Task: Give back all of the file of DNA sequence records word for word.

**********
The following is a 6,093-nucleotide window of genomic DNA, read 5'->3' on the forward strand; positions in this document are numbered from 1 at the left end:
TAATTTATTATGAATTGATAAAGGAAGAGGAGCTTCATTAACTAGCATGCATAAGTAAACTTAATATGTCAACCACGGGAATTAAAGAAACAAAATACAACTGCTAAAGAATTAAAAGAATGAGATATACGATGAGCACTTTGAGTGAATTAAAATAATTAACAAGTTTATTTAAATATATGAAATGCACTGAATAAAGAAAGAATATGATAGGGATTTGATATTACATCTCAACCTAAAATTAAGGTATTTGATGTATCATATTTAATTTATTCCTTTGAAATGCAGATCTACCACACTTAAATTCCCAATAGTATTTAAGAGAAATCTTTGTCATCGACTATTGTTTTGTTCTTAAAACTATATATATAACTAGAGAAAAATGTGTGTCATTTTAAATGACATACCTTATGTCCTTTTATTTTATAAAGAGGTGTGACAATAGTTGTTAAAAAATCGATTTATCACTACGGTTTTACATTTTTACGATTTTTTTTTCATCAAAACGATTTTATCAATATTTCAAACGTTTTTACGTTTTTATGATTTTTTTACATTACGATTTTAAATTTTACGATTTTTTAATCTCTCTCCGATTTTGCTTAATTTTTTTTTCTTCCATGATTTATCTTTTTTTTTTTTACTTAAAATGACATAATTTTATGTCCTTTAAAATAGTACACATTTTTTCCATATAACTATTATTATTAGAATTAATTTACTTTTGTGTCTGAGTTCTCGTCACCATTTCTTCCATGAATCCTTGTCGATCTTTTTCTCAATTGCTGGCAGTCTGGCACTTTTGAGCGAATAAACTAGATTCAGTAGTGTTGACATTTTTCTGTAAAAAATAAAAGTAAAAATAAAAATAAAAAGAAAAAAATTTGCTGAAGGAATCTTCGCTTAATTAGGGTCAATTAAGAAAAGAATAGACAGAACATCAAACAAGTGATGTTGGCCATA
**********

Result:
The following is a 6,093-nucleotide window of genomic DNA, read 5'->3' on the forward strand; positions in this document are numbered from 1 at the left end:
TAATTTATTATGAATTGATAAAGGAAGAGGAGCTTCATTAACTAGCATGCATAAGTAAACTTAATATGTCAACCACGGGAATTAAAGAAACAAAATACAACTGCTAAAGAATTAAAAGAATGAGATATACGATGAGCACTTTGAGTGAATTAAAATAATTAACAAGTTTATTTAAATATATGAAATGCACTGAATAAAGAAAGAATATGATAGGGATTTGATATTACATCTCAACCTAAAATTAAGGTATTTGATGTATCATATTTAATTTATTCCTTTGAAATGCAGATCTACCACACTTAAATTCCCAATAGTATTTAAGAGAAATCTTTGTCATCGACTATTGTTTTGTTCTTAAAACTATATATATAACTAGAGAAAAATGTGTGTCATTTTAAATGACATACCTTATGTCCTTTTATTTTATAAAGAGGTGTGACAATAGTTGTTAAAAAATCGATTTATCACTACGGTTTTACATTTTTACGATTTTTTTTTCATCAAAACGATTTTATCAATATTTCAAACGTTTTTACGTTTTTATGATTTTTTTACATTACGATTTTAAATTTTACGATTTTTTAATCTCTCTCCGATTTTGCTTAATTTTTTTTTCTTCCATGATTTATCTTTTTTTTTTTTACTTAAAATGACATAATTTTATGTCCTTTAAAATAGTACACATTTTTTCCATATAACTATTATTATTAGAATTAATTTACTTTTGTGTCTGAGTTCTCGTCACCATTTCTTCCATGAATCCTTGTCGATCTTTTTCTCAATTGCTGGCAGTCTGGCACTTTTGAGCGAATAAACTAGATTCAGTAGTGTTGACATTTTTCTGTAAAAAATAAAAGTAAAAATAAAAATAAAAAGAAAAAAATTTGCTGAAGGAATCTTCGCTTAATTAGGGTCAATTAAGAAAAGAATAGACAGAACATCAAACAAGTGATGTTGGCCATA